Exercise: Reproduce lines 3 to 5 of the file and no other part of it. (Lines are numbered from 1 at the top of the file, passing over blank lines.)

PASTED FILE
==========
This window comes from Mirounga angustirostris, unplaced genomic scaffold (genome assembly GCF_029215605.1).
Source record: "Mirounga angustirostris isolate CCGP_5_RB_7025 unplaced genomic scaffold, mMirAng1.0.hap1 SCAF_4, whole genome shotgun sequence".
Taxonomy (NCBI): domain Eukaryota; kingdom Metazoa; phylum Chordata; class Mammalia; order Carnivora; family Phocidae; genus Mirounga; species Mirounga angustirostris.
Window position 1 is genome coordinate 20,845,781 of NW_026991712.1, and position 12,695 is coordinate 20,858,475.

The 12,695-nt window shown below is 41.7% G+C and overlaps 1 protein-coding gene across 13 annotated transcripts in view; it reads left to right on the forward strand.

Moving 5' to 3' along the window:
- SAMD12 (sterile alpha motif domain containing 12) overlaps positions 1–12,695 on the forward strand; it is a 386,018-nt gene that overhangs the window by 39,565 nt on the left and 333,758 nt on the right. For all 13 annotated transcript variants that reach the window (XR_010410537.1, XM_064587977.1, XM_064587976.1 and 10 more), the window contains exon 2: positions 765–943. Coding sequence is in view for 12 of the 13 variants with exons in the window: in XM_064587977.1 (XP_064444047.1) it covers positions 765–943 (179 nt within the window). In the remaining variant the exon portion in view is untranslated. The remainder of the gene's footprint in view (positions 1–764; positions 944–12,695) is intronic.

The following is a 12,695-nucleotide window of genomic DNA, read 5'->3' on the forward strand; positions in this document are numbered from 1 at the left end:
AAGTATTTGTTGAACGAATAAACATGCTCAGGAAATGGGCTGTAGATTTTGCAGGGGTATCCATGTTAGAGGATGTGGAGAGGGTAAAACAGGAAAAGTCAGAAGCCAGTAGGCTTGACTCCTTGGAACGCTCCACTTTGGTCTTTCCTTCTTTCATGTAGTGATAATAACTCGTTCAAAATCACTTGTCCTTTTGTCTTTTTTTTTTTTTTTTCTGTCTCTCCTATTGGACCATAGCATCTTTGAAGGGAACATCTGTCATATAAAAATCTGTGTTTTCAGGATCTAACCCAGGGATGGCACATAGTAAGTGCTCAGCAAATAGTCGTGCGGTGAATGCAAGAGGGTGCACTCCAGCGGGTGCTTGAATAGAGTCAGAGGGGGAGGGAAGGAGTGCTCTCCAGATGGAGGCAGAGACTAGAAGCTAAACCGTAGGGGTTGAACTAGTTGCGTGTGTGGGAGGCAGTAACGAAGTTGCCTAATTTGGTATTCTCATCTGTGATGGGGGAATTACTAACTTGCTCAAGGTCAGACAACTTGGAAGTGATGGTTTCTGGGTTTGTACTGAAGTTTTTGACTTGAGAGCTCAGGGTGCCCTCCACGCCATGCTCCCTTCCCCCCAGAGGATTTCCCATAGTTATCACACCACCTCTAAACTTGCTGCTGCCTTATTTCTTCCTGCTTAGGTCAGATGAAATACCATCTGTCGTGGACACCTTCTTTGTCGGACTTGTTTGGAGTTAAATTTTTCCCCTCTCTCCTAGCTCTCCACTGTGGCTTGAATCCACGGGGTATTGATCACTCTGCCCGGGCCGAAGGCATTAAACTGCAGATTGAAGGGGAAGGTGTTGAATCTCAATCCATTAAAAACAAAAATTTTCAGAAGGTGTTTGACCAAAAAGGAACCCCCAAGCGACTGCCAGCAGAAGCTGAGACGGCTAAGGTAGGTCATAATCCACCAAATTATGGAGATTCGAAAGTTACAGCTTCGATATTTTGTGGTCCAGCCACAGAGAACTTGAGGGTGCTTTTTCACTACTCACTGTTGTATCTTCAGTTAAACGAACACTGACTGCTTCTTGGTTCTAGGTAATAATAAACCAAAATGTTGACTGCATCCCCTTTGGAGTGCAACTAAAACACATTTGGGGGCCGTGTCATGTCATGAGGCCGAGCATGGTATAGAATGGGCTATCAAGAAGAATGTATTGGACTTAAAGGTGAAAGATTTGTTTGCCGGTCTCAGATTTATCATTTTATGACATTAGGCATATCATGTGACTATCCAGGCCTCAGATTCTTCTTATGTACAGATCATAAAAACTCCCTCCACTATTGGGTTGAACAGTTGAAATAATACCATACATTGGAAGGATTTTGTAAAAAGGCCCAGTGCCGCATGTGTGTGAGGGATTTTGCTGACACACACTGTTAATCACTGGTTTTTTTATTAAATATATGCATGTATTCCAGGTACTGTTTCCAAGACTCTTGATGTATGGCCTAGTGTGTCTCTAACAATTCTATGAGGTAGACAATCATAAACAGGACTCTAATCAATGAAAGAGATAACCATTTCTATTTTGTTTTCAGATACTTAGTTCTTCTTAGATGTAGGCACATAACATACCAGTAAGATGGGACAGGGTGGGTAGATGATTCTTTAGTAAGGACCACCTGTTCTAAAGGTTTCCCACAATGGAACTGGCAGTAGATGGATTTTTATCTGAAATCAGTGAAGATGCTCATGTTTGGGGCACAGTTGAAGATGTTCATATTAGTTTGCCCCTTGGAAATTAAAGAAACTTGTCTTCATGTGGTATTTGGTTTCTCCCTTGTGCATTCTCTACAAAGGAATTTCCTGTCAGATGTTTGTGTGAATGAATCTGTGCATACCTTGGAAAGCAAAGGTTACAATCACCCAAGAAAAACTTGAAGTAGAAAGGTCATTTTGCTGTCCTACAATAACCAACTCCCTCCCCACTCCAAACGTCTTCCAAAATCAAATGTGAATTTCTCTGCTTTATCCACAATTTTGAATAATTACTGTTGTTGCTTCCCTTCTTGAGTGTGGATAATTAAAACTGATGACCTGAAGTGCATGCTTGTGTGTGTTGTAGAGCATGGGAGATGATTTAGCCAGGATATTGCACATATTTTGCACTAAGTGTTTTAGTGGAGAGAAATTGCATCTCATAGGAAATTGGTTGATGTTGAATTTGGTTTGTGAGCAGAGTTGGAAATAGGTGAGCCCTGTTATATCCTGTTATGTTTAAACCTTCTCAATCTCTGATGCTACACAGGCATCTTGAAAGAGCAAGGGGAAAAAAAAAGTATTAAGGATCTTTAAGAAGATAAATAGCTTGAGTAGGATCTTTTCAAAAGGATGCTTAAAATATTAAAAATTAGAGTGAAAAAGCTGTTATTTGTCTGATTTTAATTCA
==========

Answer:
Taxonomy (NCBI): domain Eukaryota; kingdom Metazoa; phylum Chordata; class Mammalia; order Carnivora; family Phocidae; genus Mirounga; species Mirounga angustirostris.
Window position 1 is genome coordinate 20,845,781 of NW_026991712.1, and position 12,695 is coordinate 20,858,475.

The 12,695-nt window shown below is 41.7% G+C and overlaps 1 protein-coding gene across 13 annotated transcripts in view; it reads left to right on the forward strand.